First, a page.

Recipes from “Tornister-Lexikon für den Frontsoldaten” part 4

The recipes from “Tornister-Lexikon für den Frontsoldaten” by Gerhard Bönicke will be posted here in four parts as follows:

Part 1: Soups and egg dishes
Part 2: Vegetable and potato dishes
Part 3: Fish, meat dishes and sauces
Part 4: Salads, miscellaneous, sweet dishes and drinks

Part 4 follows.

 

“Salads

Vegetable salad. Boil any kind of vegetables (about 500 grams per man) and drain. Season the cooking water with vinegar or lemon juice, some salt, a little sugar, paprika and herbs, and thicken with potato flour (see fruit sauce). Add the vegetables and mix well together. When available, add raw, finely chopped sauerkraut and diced pickles.

Cucumber salad. Wash and peel the cucumbers, or leave young cucumbers unpeeled. Slice them as thinly as possible, salt lightly and drizzle with vinegar or lemon juice, oil or sour milk. When available, add some pepper or paprika.

Potato salad. Prepare as with vegetable salad, but use Pellkartoffln [boiled potatoes with the peel intact] cut into slices. Its good to add plenty of diced raw onion, diced pickles and finely chopped raw sauerkraut.

Lettuce. Wash the lettuce leaves well, drip dry and drizzle with a little vinegar or lemon juice, oil or sour milk. Tomato salad. Slice the tomatoes into very thin pieces and prepare as with lettuce, but with plenty of diced onion and some pepper or paprika.

Miscellaneous (cook rice, prepare roux, cook pasta, stew fruit)

Roux. In a frying pan, heat 1 tablespoon of butter, margarine, lard or oil, and add 1 heaping tablespoon of wheat flour or if necessary, rye flour. Stir constantly, and fry until the flour is golden or brown. Quickly remove the pan from the heat, and add ½ a drinking cup of water, bit by bit, stir well, return the pan to the fire and stir constantly to a smooth, creamy porridge. Add immediately to sauces, vegetables and meat dishes.

Stew fruits. Take 250-500 grams rhubarb stalks per man, wash them well, don’t peel them, and cut into 2-3 cm long pieces. Put in a pot with cherries, currants, whole plums, peeled quartered apples or pears without the cores, boil with as little water as possible until done (do not boil them to pieces!), sweeten to taste and allow to cool.

Rice pudding. Wash 2 to 2-1/2 drinking cups of rice, add 2 drinking cups full of water and bring to a boil over low heat. Do not stir! When the water is absorbed, add 2 drinking cups full of milk, little by little, and allow to continue to soak over the lowest heat, just until the rice becomes a bit granular. You can also toast the rice in a pan with some butter until it is golden brown, prior to cooking.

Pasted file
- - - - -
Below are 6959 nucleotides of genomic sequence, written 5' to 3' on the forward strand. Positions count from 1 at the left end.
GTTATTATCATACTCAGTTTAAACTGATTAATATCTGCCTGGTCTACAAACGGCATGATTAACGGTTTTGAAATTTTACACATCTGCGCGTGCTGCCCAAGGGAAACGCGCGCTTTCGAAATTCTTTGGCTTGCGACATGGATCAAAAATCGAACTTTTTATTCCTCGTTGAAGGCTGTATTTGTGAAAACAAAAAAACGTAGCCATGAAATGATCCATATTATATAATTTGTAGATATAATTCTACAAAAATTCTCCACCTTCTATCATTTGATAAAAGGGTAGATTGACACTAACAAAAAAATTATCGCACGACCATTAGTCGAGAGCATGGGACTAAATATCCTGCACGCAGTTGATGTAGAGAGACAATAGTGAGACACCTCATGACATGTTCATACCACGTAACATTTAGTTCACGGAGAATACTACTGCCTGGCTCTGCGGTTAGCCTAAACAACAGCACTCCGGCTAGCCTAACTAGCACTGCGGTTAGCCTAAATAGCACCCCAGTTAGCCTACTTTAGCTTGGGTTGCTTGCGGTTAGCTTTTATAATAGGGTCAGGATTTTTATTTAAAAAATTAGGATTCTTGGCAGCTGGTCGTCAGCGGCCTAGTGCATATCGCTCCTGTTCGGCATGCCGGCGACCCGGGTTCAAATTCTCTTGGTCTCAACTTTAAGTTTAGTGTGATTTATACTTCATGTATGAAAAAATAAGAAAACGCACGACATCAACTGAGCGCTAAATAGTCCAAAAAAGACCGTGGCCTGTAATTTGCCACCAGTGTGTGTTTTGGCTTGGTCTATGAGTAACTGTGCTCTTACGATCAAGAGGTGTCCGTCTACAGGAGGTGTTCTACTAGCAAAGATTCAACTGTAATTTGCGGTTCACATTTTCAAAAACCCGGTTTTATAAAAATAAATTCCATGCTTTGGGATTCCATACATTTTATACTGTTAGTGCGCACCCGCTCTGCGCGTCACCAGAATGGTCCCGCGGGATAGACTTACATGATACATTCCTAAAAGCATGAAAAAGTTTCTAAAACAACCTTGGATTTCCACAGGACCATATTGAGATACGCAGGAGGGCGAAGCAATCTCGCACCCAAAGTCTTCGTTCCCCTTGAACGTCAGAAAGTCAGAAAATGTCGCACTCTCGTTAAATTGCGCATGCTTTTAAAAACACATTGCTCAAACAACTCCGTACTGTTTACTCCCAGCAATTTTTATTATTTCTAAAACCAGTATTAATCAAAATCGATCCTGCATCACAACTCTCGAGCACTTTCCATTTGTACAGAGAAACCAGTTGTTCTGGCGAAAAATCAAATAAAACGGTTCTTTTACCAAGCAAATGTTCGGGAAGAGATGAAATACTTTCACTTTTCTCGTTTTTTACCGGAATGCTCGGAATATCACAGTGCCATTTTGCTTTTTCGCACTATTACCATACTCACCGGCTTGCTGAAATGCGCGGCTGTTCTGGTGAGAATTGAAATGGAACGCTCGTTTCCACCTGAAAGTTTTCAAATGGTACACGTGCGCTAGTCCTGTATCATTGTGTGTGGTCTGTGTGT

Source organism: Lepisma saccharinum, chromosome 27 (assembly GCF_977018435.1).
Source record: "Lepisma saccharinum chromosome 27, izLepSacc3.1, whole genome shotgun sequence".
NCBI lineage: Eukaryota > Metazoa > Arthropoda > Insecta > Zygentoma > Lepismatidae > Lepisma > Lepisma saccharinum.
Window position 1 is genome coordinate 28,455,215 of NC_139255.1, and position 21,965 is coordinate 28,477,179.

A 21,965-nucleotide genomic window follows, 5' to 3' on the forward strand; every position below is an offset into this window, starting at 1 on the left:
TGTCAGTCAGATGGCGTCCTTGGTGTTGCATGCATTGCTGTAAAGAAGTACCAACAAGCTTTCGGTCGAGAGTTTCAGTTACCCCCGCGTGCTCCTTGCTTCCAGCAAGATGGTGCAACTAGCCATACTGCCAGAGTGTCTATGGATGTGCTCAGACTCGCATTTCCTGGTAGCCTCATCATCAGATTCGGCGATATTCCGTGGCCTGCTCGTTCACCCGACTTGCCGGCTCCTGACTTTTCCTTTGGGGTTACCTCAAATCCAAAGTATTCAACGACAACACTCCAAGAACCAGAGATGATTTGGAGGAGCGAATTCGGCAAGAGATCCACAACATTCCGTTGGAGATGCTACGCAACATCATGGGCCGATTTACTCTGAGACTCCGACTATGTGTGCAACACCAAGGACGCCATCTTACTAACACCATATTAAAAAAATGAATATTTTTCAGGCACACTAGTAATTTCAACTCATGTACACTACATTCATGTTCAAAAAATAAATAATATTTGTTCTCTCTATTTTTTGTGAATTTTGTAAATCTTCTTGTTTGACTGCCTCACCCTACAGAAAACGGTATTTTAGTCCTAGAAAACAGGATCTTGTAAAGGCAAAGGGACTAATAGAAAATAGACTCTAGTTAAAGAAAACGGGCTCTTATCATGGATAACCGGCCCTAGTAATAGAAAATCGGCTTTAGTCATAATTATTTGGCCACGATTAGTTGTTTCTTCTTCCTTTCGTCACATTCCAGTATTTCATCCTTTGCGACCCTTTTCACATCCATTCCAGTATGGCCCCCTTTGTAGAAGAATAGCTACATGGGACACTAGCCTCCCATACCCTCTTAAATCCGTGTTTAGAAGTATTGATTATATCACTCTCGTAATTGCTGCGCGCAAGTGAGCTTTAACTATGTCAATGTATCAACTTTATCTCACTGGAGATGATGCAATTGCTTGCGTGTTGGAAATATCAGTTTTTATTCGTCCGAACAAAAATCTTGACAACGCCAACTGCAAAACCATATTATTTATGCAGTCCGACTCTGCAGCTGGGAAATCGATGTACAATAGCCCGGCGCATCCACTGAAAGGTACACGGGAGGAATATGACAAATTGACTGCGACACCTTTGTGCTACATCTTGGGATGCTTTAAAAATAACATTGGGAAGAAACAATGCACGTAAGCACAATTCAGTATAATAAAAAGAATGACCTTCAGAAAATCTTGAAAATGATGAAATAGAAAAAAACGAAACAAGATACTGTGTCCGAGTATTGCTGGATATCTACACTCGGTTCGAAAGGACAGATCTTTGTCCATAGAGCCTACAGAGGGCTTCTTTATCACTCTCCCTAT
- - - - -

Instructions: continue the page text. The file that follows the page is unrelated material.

Noodles, macaroni, spaghetti. Bring 6 drinking cups full of water to boil in a pot. Add some salt, soup seasoning, bouillon cubes or meat extract, and shake in 4-6 handfuls of pasta. Slowly boil over low heat until the pasta is butter-soft. Shortly before serving, take the pasta out and drain it, rinse quickly with cold water, and mix in some butter, margarine or oil.

Sweet dishes

Applesauce. Thinly pare ripe or windfall apples, remove the cores and boil until soft with a little water and sugar to taste. Spread or mash through a sieve or loosely woven fabric. If available, mix in raisins, currants, and grated lemon peel.

Caramel pudding. In a dry pot or jar, melt 2 tablespoons of granulated sugar until brown, without adding water, until blue smoke develops. Quickly remove from heat and immediately add 1 drinking cup full of water, bring to a boil until caramelized sugar is completely dissolved, then add two drinking cups full of whole or skim milk, bring to a boil. Stir 4 tablespoons of pudding powder, corn starch or potato flour into a little water, and add to the pot to thicken. Bring to a boil once more, and pour the contents of the pot into a bowl that has been rinsed with cold water, to cool. To serve, overturn onto a flat plate.

Semolina pudding. Boil 3 drinking cups full of whole or skim milk, water, or half milk/half water. Whisk in ¾ of a drinking cup of wheat semolina, and boil 10 minutes, stirring constantly. Add sugar to taste, and when available, add vanilla sugar and raisins. Pour into a bowl as with caramel pudding, and tip it out later (as above). Good with stewed fruit of all kinds (see above).

Drinks

Hot orangeade or lemonade. Mix the juice of 5 oranges or lemons with 4 drinking cups of water and 4 tablespoons of sugar, heat and drink hot.

Hot lemon milk. Stir together the juice of 5 lemons, 1-1/4 liters (5 drinking cups full) whole or skim milk, and 3 tablespoons of sugar, bring to a boil and drink hot.

Coffee. Brew 5-10 teaspoons finely ground coffee with 1 to 1-1/4 liters (4-5 drinking cups) boiling water. Steep 3 minutes and pour through a sieve or linen cloth into a pot. Add coffee essence of choice.

Hot cocoa. Stir 4-8 teaspoons cocoa powder together with 6-8 teaspoons of sugar, and a little cold water or cold milk. Bring 1 to 1-1/2 liters (4-6 drinking cups) water, milk or a water/milk mixture to a boil, pour in the stirred cocoa mixture. Boil up again and remove from heat.

Cooling fruit milk. Mix 4 drinking cups full of whole or skim milk with your choice of fruit juice, and cool.

Cooling lemon water. Stir the juice of 2-3 lemons together with 5 drinking cups full of cold tea (see below) and 3 tablespoons of sugar, and let steep 5 minutes. If needed, cool with a refrigerating mixture [described in a different part of the book].

Tea. Bring 1 liter (4 drinking cups) water to a boil, add 1 teaspoon black tea (or 1 tablespoon German tea) and steep 5 minutes. Add sugar and lemon to taste.”

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